One morning circa 300 BCE, the sage Mencius lectured his followers, “Those who advocate for justice will enjoy much support, while those who are unjust will have little (得道者多助，失道者寡助).”
Among all the Chinese characters, 助 (zhù, help, support) can always be counted on to lend a helping hand. Its form is self-explanatory: On the right side is the radical 力 (lì), meaning strength, and on the left is 且 (qiě), which was historically a synonym of 祖 (zǔ), meaning family. Together, they suggest members of a family using their combined powers to support one another.
助 also used to have the meaning “to remove,” synonymous with 锄 (chú), as indicated by a passage in the Daoist text Zhuangzi: “Yan Buyi returned and learned from Dong Wu, got rid of his arrogant manner, abandoned degenerate pleasures, bade goodbye to luxury and his noble status. Three years later, all people in the country praised him (颜不疑归，而师董梧，以助其色，去乐辞显，三年而国人称之 Yán Bùyí guī, ér shī Dǒng Wú, yǐ zhù qí sè, qù lè cí xiǎn, sānnián ér guórén chēng zhī).” The form of the character has not significantly changed from the Warring States period (475 – 221 BCE) to the present.
In the Eastern Han dynasty (25 – 220), linguist Xu Shen (许慎) wrote in his Analytical Dictionary of Chinese Characters, “助 is the action of assisting (助, 左也).” A passage from Mencius suggests that neighbors should help one another against disaster or enemies: “Those who work in the fields together fight against robbers and bandits together, and care for one another in sickness. That is how the common people become peaceful (出入相友，守望相助，疾病相扶持, 则百姓亲睦 Chūrù xiàngyǒu, shǒuwàng xiāngzhù, jíbìng xiāng fúchí, zé bǎixìng qīn mù).”
This well-known saying is the basis of the idiom 守望相助 (shǒuwàng xiāngzhù, look forward and help one another), which was widely used during the Covid-19 pandemic: “守望相助，共克时艰 (shǒuwàng xiāngzhù, gòngkè shíjiān, help each other and prevail over difficulties together),” declared many media slogans at the time.
In ancient times, 助 could be used alone, as in the idioms “助我一臂之力 (zhù wǒ yībìzhīlì, lend me a helping hand),” and “天助我也 (Tiān zhù wǒ yě, The heavens are helping me),” which describes somebody for whom everything is going right—both sayings are still in use today.
However, 助 can sometimes do more harm than help. Another passage from Mencius relates how a farmer killed his crops by pulling up the seedlings to make them taller: “I am so tired today because I helped seedlings grow tall (今日病矣，予助苗长矣 Jīnrì bìng yǐ, yǔ zhù miáo zhǎng yǐ),” he bragged to others. This fable coined the term 揠苗助长 (yàmiáo zhùzhǎng, “pulling up seedlings to help growth”), referring to well-meaning assistance that backfires because it doesn’t follow the rules of nature.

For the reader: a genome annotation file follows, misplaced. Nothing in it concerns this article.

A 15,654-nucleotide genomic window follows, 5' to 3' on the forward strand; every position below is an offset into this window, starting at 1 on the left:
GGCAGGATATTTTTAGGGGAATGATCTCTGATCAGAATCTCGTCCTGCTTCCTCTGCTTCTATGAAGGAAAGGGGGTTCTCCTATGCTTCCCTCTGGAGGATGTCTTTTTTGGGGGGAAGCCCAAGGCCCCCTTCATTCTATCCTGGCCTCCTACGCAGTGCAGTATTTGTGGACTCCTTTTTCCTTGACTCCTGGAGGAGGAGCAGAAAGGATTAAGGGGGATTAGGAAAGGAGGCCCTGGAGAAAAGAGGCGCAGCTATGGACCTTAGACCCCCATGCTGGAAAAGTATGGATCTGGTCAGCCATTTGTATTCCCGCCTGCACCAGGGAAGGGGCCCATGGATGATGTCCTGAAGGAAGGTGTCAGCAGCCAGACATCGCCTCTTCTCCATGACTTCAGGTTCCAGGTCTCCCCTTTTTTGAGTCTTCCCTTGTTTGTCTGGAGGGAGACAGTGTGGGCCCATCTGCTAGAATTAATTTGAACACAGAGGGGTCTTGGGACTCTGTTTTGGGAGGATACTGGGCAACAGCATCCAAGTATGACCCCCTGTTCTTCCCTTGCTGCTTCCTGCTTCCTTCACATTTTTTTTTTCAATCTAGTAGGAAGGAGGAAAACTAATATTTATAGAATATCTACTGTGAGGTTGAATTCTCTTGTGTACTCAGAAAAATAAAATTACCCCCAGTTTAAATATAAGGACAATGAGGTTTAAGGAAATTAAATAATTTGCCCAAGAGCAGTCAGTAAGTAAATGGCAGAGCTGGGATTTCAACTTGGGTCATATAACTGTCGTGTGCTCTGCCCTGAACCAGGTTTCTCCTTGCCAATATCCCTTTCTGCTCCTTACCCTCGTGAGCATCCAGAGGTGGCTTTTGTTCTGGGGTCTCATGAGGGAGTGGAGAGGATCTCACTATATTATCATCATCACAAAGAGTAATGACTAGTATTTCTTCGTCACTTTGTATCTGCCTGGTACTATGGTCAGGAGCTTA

When it comes to helping others with evil deeds, the idiom 助纣为虐 (zhùzhòu wéinüè, “helping Zhou do evil”) is often used. Zhou, the last king of the Shang dynasty (1600 – 1046 BCE), was a well-known tyrant, and therefore it is not an honor to be named as one of his helpers.
Though 助 can be used as a verb by itself, it is often paired with other characters to refer to specific types of help. 协助 (xiézhù) is to extend a helping hand to someone, while 求助 (qiúzhù) is to seek help from others. 资助 (zīzhù) refers to financial support, and 助 is often paired with 帮 (bāng), a synonym, to make 帮助 (bāngzhù), referring to assistance generally.
When a disaster hits, 助 is always coupled with 救 (jiù) to make 救助 (jiùzhù), meaning to offer aid after a disaster such as an earthquake or flood. The government and charitable organizations will provide essential goods and shelter to disaster victims for free, but another form of 助 is not as selfless: 赞助 (zànzhù), referring to third-party sponsorship for an event.
助 is also frequently used in sporting events. The term 助威 (zhùwēi), “to help morale,” indicates cheering on a team. Often, a sports commentator will begin a match by telling the audience, “Let’s cheer for our team (一起呐喊助威 Yìqǐ nàhǎn zhùwēi)!” Athletes may perform a run-up (助跑 zhùpǎo) before a race, or an assist (助攻 zhùgōng) to help their teammates score a point.
It is impossible to get through life without help from others, and some people even have helping others as their job: such as 助教 (zhùjiào, teaching assistants) to help instructors, 助研 (zhùyán, research assistants) to help with experiments, and 助产士 (zhùchǎnshì, midwives) to help mothers deliver babies. Objects also provide assistance, such as a 助听器 (zhùtīngqì, hearing aid) for those who are hard of hearing, or a 助推器 (zhùtuīqì, booster) that helps a rocket launch into space.
Traditionally, it was believed that a good wife contributes to a harmonious household, so they were complimented as 贤内助 (xiánnèizhù, virtuous household assistant). Heroes who helped the common people against those who wronged them were also praised. “Wherever I see injustice, I will draw my sword and help out (路见不平，拔刀相助 Lùjiàn bùpíng, bádāo xiāngzhù),” goes the motto of the errant monk Lu Zhishen in The Outlaws of the Marsh.
Today, celebrities are indebted to their fans’ help for their popularity. “老铁们，给我助个力 (Lǎotiěmen, gěi wǒ zhù gè lì, Friends, have your likes and rewards ready)!” a livestreaming host might implore. Besides literal assistance, 助 can be used as a metaphor, as in the idiom 推波助澜 (tuībō zhùlán, to push the waves and add to the billows), meaning to add fuel to the fire.
When someone is seeking your assistance, it’s best to either 解囊相助 (jiěnáng xiāngzhù, do your utmost to help), or sincerely declare that you are 爱莫能助 (àimò néngzhù, willing but unable to help). After all, next time it might be you who needs a helping hand.
“On the Character: 助” is a story from our issue, “Rural Rising”. To read the entire issue, become a subscriber and receive the full magazine. Alternatively, you can purchase the digital version from the iTunes Store.